As the lone Republican challenger to US president Donald Trump, former Massachusetts governor Bill Weld has claimed that the pair “have nothing in common, other than being large, orange men”.
One major exception, however, is that both Mr Trump and Mr Weld have a shared history in running troubled – and failed – for-profit colleges.
In Mr Trump’s case, it was the eponymous Trump University, which was accused of charging thousands of students up to $35,000 (£27,193) apiece with deceptive promises about learning Mr Trump’s real estate investing techniques. Mr Trump settled the claims for $25 million shortly after his election in 2016.
In Mr Weld’s case, it was Decker College in Louisville, Kentucky, which closed in 2005 amid various accusations of fraud. A federal judge, however, later ruled that one of the leading allegations that caused Decker to lose its accreditation and shut down – that it failed to report that it was offering several of its courses in online formats – stemmed from an unsubstantiated claim by a US Education Department official allegedly upset with Mr Weld for his work as a federal prosecutor on a case that shut down a company where the official formerly worked.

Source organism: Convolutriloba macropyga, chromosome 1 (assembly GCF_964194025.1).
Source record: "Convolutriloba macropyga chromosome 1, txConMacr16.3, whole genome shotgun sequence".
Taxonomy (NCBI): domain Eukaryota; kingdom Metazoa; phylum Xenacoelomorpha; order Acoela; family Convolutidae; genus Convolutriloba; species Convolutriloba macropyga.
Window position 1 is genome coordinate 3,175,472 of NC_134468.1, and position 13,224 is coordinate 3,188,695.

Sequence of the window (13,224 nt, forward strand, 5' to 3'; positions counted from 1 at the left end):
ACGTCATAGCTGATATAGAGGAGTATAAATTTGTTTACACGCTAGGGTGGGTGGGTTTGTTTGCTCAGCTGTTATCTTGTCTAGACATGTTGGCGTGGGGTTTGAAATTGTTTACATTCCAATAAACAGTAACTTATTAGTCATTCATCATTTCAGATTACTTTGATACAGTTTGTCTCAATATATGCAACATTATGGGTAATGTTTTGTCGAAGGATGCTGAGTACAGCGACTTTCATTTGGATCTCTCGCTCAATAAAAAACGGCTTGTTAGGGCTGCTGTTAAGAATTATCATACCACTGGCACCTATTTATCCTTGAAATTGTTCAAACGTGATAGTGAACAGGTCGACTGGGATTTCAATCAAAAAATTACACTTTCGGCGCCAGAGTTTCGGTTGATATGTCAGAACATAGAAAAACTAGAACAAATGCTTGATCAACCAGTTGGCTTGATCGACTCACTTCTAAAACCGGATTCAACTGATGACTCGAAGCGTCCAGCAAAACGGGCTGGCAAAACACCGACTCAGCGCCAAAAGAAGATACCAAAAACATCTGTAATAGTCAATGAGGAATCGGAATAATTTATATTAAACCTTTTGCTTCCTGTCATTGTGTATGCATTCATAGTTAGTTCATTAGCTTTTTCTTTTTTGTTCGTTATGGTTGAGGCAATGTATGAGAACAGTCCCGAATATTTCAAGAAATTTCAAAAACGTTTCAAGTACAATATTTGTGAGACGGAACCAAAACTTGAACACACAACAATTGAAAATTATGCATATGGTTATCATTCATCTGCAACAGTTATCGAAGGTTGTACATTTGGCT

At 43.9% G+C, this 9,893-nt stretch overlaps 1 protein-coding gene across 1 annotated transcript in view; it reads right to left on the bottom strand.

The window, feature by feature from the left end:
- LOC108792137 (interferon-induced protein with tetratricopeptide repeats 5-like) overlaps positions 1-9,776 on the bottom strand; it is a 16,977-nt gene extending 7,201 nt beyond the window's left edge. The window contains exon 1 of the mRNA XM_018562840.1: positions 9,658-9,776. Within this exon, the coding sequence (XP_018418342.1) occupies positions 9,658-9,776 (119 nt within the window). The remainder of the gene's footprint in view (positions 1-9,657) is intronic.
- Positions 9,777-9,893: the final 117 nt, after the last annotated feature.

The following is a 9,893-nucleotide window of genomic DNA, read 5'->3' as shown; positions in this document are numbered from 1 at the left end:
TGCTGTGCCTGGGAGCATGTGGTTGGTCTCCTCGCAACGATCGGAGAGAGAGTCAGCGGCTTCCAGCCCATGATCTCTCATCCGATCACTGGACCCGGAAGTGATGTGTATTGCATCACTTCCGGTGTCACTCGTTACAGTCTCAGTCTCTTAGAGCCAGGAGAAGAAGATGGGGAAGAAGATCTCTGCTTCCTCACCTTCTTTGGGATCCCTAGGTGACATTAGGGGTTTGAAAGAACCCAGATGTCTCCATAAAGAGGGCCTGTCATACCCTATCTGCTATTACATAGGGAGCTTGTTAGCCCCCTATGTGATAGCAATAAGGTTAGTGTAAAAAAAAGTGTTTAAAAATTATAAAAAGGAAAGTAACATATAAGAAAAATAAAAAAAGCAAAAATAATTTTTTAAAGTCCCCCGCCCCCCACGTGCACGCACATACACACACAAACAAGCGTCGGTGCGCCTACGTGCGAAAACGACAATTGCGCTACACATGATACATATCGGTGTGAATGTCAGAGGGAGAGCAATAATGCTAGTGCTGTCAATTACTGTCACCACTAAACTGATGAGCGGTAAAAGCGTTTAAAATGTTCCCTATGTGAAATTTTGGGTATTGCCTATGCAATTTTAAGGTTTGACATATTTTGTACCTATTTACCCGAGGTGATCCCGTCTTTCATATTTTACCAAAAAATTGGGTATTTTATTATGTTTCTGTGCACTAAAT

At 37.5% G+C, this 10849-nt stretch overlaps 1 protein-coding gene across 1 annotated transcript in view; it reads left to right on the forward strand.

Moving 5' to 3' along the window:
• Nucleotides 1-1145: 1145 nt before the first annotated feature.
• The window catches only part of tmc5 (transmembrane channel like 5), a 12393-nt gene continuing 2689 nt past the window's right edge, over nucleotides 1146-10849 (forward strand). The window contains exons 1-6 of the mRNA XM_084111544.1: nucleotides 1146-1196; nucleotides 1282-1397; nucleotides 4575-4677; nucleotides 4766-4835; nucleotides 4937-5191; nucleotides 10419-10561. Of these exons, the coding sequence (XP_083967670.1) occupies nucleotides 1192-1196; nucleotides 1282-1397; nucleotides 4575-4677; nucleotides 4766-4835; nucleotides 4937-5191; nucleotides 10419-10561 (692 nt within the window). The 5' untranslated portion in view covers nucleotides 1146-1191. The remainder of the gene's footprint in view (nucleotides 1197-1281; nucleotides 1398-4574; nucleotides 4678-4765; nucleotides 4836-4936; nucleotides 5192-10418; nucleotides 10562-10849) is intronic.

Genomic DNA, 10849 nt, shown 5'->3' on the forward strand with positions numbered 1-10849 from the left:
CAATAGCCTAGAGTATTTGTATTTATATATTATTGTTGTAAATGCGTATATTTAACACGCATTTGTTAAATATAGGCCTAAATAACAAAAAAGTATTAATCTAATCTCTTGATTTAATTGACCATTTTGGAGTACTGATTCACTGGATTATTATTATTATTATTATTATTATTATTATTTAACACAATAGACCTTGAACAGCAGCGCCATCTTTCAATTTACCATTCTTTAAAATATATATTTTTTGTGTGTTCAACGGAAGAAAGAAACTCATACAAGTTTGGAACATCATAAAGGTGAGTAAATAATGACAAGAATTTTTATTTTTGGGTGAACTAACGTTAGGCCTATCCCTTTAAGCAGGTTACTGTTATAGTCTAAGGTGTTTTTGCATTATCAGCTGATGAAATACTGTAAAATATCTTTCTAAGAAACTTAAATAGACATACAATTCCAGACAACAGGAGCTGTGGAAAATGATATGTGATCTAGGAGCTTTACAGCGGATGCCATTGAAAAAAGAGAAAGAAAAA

“No difference,” higher education expert Anthony Carnevale said in succinctly summarising the change that a long-shot Weld administration would bring to federal policy towards post-secondary education.
“Among Republicans,” said Professor Carnevale, a research professor and director of Georgetown University’s Centre on Education and the Workforce, “the belief in markets is bred in the bone.”
He is widely regarded as facing long odds to defeat Mr Trump, although the challenge is expected to hurt Mr Trump by weakening his ability to present a unified Republican policy contrast with his Democratic challengers.